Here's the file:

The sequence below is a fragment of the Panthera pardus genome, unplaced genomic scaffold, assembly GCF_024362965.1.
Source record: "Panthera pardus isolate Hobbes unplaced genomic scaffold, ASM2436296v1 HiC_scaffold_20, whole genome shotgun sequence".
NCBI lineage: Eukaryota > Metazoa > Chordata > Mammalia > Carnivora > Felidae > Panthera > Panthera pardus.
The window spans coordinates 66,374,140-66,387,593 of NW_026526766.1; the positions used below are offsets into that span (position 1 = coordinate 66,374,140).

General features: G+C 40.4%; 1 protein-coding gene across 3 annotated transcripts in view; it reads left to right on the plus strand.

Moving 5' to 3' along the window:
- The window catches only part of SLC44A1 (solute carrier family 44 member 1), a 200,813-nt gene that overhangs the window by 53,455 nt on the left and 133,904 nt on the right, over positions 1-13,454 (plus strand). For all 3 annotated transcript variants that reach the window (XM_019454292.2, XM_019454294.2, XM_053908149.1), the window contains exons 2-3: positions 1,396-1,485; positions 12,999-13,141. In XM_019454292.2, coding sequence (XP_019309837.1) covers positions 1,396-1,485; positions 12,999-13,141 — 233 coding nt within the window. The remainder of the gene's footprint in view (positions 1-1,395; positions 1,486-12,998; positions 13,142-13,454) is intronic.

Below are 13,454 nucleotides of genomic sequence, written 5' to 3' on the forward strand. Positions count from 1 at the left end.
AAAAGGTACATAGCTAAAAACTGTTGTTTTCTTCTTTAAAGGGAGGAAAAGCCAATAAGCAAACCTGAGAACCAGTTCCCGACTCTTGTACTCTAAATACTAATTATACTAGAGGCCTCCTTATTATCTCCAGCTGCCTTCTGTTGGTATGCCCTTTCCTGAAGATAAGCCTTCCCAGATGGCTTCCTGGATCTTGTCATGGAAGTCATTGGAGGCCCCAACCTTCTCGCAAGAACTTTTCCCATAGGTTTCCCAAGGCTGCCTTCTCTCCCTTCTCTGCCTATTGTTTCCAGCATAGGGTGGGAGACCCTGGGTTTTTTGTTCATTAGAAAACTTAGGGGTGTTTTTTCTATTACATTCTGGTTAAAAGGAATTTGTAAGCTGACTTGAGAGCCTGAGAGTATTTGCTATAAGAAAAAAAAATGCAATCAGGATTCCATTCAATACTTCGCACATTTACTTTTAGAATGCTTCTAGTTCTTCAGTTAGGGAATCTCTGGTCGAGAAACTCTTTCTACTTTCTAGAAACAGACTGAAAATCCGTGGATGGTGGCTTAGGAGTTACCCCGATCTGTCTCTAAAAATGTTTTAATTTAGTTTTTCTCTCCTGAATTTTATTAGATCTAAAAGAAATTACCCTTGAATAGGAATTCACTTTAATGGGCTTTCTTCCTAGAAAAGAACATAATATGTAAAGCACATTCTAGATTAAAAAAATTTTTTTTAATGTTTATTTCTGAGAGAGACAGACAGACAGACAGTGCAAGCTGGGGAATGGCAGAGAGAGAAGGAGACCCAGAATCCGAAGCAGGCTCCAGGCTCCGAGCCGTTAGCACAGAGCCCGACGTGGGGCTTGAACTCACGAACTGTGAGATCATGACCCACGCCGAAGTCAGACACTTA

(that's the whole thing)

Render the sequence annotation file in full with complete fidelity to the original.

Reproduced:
The sequence below is a fragment of the Panthera pardus genome, unplaced genomic scaffold, assembly GCF_024362965.1.
Source record: "Panthera pardus isolate Hobbes unplaced genomic scaffold, ASM2436296v1 HiC_scaffold_20, whole genome shotgun sequence".
NCBI lineage: Eukaryota > Metazoa > Chordata > Mammalia > Carnivora > Felidae > Panthera > Panthera pardus.
The window spans coordinates 66,374,140-66,387,593 of NW_026526766.1; the positions used below are offsets into that span (position 1 = coordinate 66,374,140).

General features: G+C 40.4%; 1 protein-coding gene across 3 annotated transcripts in view; it reads left to right on the plus strand.

Moving 5' to 3' along the window:
- The window catches only part of SLC44A1 (solute carrier family 44 member 1), a 200,813-nt gene that overhangs the window by 53,455 nt on the left and 133,904 nt on the right, over positions 1-13,454 (plus strand). For all 3 annotated transcript variants that reach the window (XM_019454292.2, XM_019454294.2, XM_053908149.1), the window contains exons 2-3: positions 1,396-1,485; positions 12,999-13,141. In XM_019454292.2, coding sequence (XP_019309837.1) covers positions 1,396-1,485; positions 12,999-13,141 — 233 coding nt within the window. The remainder of the gene's footprint in view (positions 1-1,395; positions 1,486-12,998; positions 13,142-13,454) is intronic.

Below are 13,454 nucleotides of genomic sequence, written 5' to 3' on the forward strand. Positions count from 1 at the left end.
AAAAGGTACATAGCTAAAAACTGTTGTTTTCTTCTTTAAAGGGAGGAAAAGCCAATAAGCAAACCTGAGAACCAGTTCCCGACTCTTGTACTCTAAATACTAATTATACTAGAGGCCTCCTTATTATCTCCAGCTGCCTTCTGTTGGTATGCCCTTTCCTGAAGATAAGCCTTCCCAGATGGCTTCCTGGATCTTGTCATGGAAGTCATTGGAGGCCCCAACCTTCTCGCAAGAACTTTTCCCATAGGTTTCCCAAGGCTGCCTTCTCTCCCTTCTCTGCCTATTGTTTCCAGCATAGGGTGGGAGACCCTGGGTTTTTTGTTCATTAGAAAACTTAGGGGTGTTTTTTCTATTACATTCTGGTTAAAAGGAATTTGTAAGCTGACTTGAGAGCCTGAGAGTATTTGCTATAAGAAAAAAAAATGCAATCAGGATTCCATTCAATACTTCGCACATTTACTTTTAGAATGCTTCTAGTTCTTCAGTTAGGGAATCTCTGGTCGAGAAACTCTTTCTACTTTCTAGAAACAGACTGAAAATCCGTGGATGGTGGCTTAGGAGTTACCCCGATCTGTCTCTAAAAATGTTTTAATTTAGTTTTTCTCTCCTGAATTTTATTAGATCTAAAAGAAATTACCCTTGAATAGGAATTCACTTTAATGGGCTTTCTTCCTAGAAAAGAACATAATATGTAAAGCACATTCTAGATTAAAAAAATTTTTTTTAATGTTTATTTCTGAGAGAGACAGACAGACAGACAGTGCAAGCTGGGGAATGGCAGAGAGAGAAGGAGACCCAGAATCCGAAGCAGGCTCCAGGCTCCGAGCCGTTAGCACAGAGCCCGACGTGGGGCTTGAACTCACGAACTGTGAGATCATGACCCACGCCGAAGTCAGACACTTA